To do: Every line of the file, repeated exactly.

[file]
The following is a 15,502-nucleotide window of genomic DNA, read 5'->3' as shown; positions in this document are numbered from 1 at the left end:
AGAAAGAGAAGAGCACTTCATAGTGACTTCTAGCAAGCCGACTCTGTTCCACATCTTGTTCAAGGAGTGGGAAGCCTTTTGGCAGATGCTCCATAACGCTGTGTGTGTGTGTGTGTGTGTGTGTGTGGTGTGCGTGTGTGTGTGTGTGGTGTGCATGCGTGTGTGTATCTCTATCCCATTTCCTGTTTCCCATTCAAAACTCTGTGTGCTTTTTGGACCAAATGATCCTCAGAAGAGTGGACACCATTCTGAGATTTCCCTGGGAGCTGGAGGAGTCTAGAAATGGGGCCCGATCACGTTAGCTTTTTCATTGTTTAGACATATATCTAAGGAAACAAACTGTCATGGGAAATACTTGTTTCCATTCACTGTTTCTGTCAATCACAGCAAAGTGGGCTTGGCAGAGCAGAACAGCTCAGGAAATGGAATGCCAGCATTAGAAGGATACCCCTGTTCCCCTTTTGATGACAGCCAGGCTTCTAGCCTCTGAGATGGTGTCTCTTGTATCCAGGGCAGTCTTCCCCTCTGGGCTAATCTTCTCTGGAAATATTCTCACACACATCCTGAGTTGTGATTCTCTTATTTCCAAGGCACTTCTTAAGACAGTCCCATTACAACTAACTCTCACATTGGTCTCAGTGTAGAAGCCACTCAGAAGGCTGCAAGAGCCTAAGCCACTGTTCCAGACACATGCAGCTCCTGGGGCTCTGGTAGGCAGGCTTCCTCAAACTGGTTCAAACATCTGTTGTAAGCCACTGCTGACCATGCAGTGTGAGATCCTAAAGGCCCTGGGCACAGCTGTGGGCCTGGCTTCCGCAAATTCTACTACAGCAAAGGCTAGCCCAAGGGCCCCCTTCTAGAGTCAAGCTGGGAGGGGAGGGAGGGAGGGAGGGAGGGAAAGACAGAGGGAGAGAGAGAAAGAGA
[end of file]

The following is a 15,502-nucleotide window of genomic DNA, read 5'->3' as shown; positions in this document are numbered from 1 at the left end:
AGAAAGAGAAGAGCACTTCATAGTGACTTCTAGCAAGCCGACTCTGTTCCACATCTTGTTCAAGGAGTGGGAAGCCTTTTGGCAGATGCTCCATAACGCTGTGTGTGTGTGTGTGTGTGTGTGTGTGGTGTGCGTGTGTGTGTGTGTGGTGTGCATGCGTGTGTGTATCTCTATCCCATTTCCTGTTTCCCATTCAAAACTCTGTGTGCTTTTTGGACCAAATGATCCTCAGAAGAGTGGACACCATTCTGAGATTTCCCTGGGAGCTGGAGGAGTCTAGAAATGGGGCCCGATCACGTTAGCTTTTTCATTGTTTAGACATATATCTAAGGAAACAAACTGTCATGGGAAATACTTGTTTCCATTCACTGTTTCTGTCAATCACAGCAAAGTGGGCTTGGCAGAGCAGAACAGCTCAGGAAATGGAATGCCAGCATTAGAAGGATACCCCTGTTCCCCTTTTGATGACAGCCAGGCTTCTAGCCTCTGAGATGGTGTCTCTTGTATCCAGGGCAGTCTTCCCCTCTGGGCTAATCTTCTCTGGAAATATTCTCACACACATCCTGAGTTGTGATTCTCTTATTTCCAAGGCACTTCTTAAGACAGTCCCATTACAACTAACTCTCACATTGGTCTCAGTGTAGAAGCCACTCAGAAGGCTGCAAGAGCCTAAGCCACTGTTCCAGACACATGCAGCTCCTGGGGCTCTGGTAGGCAGGCTTCCTCAAACTGGTTCAAACATCTGTTGTAAGCCACTGCTGACCATGCAGTGTGAGATCCTAAAGGCCCTGGGCACAGCTGTGGGCCTGGCTTCCGCAAATTCTACTACAGCAAAGGCTAGCCCAAGGGCCCCCTTCTAGAGTCAAGCTGGGAGGGGAGGGAGGGAGGGAGGGAGGGAAAGACAGAGGGAGAGAGAGAAAGAGA